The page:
5. Bull Shark

Bull shark in Caribbean sea.
Carcharhinus leucas, the bull shark, is vulnerable to extinction but has fared better than other shark species.

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A common target of sport fishermen because of their fight and aggression when hooked, bull sharks grow up to 11 feet long. They have torpedo-shaped bodies with long tails designed for hunting fish. Bull sharks are the only sharks in Alabama capable of swimming inland through freshwater rivers. These sharks, along with tiger sharks and great whites, are responsible for the majority of attacks on humans.

The Biggest Sharks Ever Caught Off Alabama

The largest bull shark ever caught off Alabama weighed 448 pounds and measured 8 ft 10 inches long. It was killed in 2015 by a Birmingham fisherman near Gulf Shore. The fisherman was fishing for red snapper when the shark took hold of the bait over a coral reef. 

The largest tiger shark ever caught off Alabama weighed 595 pounds and measured more than 8 feet long. This tiger shark was killed in 2022 as part of the Alabama Deep Sea Fishing Rodeo, which takes place annually in the Gulf of Mexico. In addition to the nearly 600-pound tiger shark, fishermen hauled in two more tiger sharks weighing 466 and 438 pounds, respectively.

Are there Sharks in Alabama Beaches?

Luckily, shark attacks in Alabama are extremely rare.

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A small portion of Alabama lies on the Gulf of Mexico. Beaches here are popular destinations for tourists, swimmers, and fishermen. As a part of the greater Gulf of Mexico ecosystem, beachgoers and fishers alike may encounter any number of sharks. Some of the most common sharks near Alabama beaches include bull sharks, spinner sharks, blacktip sharks, and Atlantic sharpnose sharks.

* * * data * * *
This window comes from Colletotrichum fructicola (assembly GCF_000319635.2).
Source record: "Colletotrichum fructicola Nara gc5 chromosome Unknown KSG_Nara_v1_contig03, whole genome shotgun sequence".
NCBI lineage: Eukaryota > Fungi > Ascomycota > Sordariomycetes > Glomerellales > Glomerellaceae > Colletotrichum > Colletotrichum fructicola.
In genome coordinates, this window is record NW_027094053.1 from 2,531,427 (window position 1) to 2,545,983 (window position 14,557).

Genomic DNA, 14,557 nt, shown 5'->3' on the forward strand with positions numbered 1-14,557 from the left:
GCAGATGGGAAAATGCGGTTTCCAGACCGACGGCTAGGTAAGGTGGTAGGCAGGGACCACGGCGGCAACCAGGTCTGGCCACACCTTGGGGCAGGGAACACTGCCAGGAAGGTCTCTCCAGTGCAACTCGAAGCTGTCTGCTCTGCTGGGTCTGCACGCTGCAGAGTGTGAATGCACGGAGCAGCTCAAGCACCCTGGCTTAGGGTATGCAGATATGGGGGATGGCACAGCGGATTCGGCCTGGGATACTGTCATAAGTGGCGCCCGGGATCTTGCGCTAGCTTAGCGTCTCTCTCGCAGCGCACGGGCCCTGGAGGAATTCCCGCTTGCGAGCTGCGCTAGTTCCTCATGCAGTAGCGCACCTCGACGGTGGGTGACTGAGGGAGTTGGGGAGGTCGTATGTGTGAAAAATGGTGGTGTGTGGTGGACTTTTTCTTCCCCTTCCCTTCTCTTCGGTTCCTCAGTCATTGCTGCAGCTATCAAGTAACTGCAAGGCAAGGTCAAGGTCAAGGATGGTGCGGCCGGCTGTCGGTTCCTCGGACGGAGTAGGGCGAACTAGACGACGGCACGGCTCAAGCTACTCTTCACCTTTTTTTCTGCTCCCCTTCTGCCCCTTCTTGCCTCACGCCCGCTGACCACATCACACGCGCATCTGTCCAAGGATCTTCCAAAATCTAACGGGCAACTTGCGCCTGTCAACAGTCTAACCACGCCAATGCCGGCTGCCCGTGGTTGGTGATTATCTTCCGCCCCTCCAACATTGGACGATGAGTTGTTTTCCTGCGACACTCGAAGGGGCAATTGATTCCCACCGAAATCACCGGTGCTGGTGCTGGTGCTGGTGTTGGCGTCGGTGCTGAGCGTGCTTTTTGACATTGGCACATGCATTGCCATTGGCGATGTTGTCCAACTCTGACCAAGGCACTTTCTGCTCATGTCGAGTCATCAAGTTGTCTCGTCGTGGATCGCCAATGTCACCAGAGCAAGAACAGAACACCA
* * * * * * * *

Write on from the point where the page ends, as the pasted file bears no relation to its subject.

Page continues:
All swimmers, surfers, waders, kayakers, and paddleboarders enjoying Alabama’s coastal waters should remember the key steps to staying safe around sharks. First, always swim with a buddy. Avoid wearing contrasting colors or reflective jewelry, as these attract sharks’ attention. Don’t splash unnecessarily, and don’t swim in areas that are commonly fished.

Are Sharks Endangered?

Worldwide, shark populations have declined by more than 90% in recent decades. As keystone species, sharks are vital to the health of the entire marine ecosystem. Their presence, or absence, at the top of the food chain impacts the entire food web. In other words, the health of our oceans relies on sharks, and sharks need our help.

Conserving sharks starts with educating yourself on sharks and why they’re important. The biggest threats to shark populations today are overfishing, the shark fin soup industry, pollution, and ocean acidification. To help sharks and all marine species, you can reduce plastic use (especially single-use plastic) and choose sustainable seafood options. Finally, learn more about overfishing, the shark fin soup industry, and how it impacts shark populations globally.

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About the Author

Brandi is a professional writer by day and a fiction writer by night. Her nonfiction work focuses on animals, nature, and conservation. She holds degrees in English and Anthropology, and spends her free time writing horror, scifi, and fantasy stories.